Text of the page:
Bottega Veneta has been the trendiest fashion house on social media since British designer Daniel Lee came to the Milanese brand less than three years ago.
Model Rosie Huntington-Whiteley posted no fewer than 39 selfies with her “Pouch” in the space of three months. When four British Vogue employees realized they were all wearing the brand’s clothing or accessories one day in September 2019, they posted a photo with the caption: “We have a new desk dress code @bottegaveneta.”
But in a move that hints at a fashion backlash against Instagram, Bottega Veneta has cut all ties to social media. It’s replacing social posts with a quarterly online magazine that Lee hopes will offer content “more progressive and more thoughtful” than scrolling through an Instagram feed.
“Social media represents the homogenization of culture,” the 35-year-old tells The Guardian before the magazine’s launch on Wednesday. “Everyone sees the same content stream. You think a lot about what I do, and social media oversimplifies it. “
Called Issue, the “digital diary” features a recently commissioned music video for Missy Elliott’s 1999 classic Hot Boyz. The video, which was shot by photographer Tyrone Lebon, is the kind of content, Lee hopes, that the audience will “sit with, like they would a movie.”
The move is a curve ball, because Instagram has replaced the traditional glossy magazine as the most powerful platform for fashion. Bottega Veneta is a brand on the rise, achieving 4.8% revenue growth last year, when most luxury brands were hit hard (Gucci’s revenue, for example, was down 21.5% ). As a result, the eyes of the fashion industry are watching, and in a world where social media increasingly shapes culture, politics, and lifestyle, the implications go beyond fashion.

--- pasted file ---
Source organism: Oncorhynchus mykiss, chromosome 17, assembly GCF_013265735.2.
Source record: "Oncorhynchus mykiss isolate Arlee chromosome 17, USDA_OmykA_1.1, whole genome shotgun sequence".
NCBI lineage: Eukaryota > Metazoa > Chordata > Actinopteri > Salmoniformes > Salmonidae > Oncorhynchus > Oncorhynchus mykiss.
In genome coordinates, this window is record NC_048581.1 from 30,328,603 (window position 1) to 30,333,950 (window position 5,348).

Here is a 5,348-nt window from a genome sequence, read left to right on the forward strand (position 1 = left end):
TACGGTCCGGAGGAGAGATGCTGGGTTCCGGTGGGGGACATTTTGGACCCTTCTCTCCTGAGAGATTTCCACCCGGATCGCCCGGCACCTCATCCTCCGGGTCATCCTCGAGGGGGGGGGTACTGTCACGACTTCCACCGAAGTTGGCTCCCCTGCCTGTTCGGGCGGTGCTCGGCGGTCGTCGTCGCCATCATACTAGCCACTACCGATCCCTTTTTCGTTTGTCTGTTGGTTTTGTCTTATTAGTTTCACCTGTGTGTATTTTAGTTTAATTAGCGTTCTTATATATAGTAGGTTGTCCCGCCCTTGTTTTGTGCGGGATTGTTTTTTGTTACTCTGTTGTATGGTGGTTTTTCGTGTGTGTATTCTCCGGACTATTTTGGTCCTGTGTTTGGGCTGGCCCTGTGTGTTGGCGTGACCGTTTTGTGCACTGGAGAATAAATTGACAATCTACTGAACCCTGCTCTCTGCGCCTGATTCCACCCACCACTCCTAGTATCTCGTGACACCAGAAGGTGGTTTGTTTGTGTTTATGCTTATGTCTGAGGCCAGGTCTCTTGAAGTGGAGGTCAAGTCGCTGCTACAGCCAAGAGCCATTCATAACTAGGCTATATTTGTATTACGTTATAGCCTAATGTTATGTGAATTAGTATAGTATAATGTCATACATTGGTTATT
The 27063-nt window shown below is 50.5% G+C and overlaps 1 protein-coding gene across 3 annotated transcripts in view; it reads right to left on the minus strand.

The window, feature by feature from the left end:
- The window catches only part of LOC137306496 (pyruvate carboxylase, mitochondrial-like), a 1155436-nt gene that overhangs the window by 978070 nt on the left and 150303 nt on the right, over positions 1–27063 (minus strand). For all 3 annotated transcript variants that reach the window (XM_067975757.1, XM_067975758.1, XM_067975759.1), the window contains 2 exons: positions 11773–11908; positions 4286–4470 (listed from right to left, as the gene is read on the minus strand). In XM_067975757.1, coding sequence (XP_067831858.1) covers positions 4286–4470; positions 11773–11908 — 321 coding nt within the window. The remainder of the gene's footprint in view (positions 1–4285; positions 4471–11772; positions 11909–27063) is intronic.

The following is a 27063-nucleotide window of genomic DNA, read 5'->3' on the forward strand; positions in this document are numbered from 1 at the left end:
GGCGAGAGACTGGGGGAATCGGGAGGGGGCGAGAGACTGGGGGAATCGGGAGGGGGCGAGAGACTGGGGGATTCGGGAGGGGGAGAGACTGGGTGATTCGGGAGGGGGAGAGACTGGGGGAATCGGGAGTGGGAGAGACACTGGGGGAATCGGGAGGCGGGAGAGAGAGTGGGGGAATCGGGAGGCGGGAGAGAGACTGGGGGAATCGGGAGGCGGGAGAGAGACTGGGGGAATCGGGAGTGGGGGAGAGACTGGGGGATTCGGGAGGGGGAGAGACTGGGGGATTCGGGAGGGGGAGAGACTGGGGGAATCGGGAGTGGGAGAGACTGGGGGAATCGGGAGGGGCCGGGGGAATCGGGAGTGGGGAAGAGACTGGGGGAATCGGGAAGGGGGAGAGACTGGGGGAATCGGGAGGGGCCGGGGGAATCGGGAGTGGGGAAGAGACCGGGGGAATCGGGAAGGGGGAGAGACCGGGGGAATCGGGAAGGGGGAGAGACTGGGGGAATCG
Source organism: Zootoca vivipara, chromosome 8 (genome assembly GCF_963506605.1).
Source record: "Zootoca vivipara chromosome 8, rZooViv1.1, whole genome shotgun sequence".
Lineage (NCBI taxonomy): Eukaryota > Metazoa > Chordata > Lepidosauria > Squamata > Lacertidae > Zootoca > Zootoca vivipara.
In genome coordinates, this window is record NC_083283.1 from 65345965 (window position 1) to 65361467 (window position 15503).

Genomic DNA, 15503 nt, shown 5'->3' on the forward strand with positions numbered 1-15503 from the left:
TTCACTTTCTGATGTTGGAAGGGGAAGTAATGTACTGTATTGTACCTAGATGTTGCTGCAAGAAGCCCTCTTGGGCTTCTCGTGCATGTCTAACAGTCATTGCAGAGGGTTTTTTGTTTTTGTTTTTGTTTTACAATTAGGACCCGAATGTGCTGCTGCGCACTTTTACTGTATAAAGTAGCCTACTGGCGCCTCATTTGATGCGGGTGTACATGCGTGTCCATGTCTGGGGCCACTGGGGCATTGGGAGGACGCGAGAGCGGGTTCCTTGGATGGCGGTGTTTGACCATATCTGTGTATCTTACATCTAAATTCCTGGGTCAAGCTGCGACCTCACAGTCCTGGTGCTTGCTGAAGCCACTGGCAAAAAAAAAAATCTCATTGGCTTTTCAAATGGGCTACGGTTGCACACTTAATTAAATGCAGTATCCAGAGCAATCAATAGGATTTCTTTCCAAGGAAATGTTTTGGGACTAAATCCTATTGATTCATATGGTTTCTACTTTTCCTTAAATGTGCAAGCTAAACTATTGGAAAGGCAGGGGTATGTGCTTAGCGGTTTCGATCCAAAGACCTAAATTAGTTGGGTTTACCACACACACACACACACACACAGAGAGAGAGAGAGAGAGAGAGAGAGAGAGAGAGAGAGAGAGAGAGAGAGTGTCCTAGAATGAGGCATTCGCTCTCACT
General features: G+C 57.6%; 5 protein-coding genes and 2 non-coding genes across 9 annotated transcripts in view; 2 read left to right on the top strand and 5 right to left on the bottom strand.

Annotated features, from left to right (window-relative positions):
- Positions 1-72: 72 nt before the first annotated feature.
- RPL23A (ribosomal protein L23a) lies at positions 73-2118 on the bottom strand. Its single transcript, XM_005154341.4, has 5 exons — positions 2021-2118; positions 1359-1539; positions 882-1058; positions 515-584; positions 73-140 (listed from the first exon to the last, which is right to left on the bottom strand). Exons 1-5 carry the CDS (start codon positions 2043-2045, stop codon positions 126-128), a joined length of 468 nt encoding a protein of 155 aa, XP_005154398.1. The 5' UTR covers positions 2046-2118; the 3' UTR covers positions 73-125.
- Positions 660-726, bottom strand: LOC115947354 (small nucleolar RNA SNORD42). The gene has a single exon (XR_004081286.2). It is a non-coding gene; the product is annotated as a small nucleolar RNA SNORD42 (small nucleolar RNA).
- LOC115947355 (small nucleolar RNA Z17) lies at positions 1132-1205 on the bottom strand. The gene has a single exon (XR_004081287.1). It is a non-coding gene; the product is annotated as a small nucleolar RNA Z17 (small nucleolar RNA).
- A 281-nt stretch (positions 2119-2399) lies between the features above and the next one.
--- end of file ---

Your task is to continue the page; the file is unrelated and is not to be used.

Issue is an audiovisual magazine with fashion photography, music and video. There are voiceovers and music, but no text. Neneh Cherry recounts images from Bottega Veneta’s most recent show at Sadler’s Wells in London. Berlin skater Oumi Janta spins on her skates under a disco ball in a silk fringed cocktail dress, and there’s a breathtaking short film that captures the daring rooftop stunts of British parkour collective STORROR.
The contrast with Instagram is intentional. “There’s an intimidating environment on the playground on social media that I really don’t like,” says Lee. Instead, I wanted to do something lighthearted. We are not just a brand, we are a team of people working together and I don’t want to collude in an atmosphere that feels negative. “
Items from past collections are photographed alongside items from the new season, “which makes sense: there is longevity in the items we make.” (After all, a Bottega Veneta cotton terry t-shirt, one of the simplest pieces currently on sale, retails for £ 365.)
Lee, who won four British fashion awards in 2019, a record unmatched by Alexander McQueen, Vivienne Westwood or Stella McCartney, insists that cutting ties with social media is not a gimmick, saying: “It was not a room full of executives talking about marketing strategy. “
But Bottega Veneta is in the enviable position of having her cake and eating her continuing to benefit from Instagram exposure without posting on social media. The buzz around the brand means that influencers and celebrities are likely to continue posting their Bottega Veneta selfies. One fan account, @newbottega, has half a million followers. “I’m very happy to be on other people’s Instagram,” says Lee. “That conversation with the fans is incredible and we are grateful to have it.”
George is Digismak’s reported cum editor with 13 years of experience in Journalism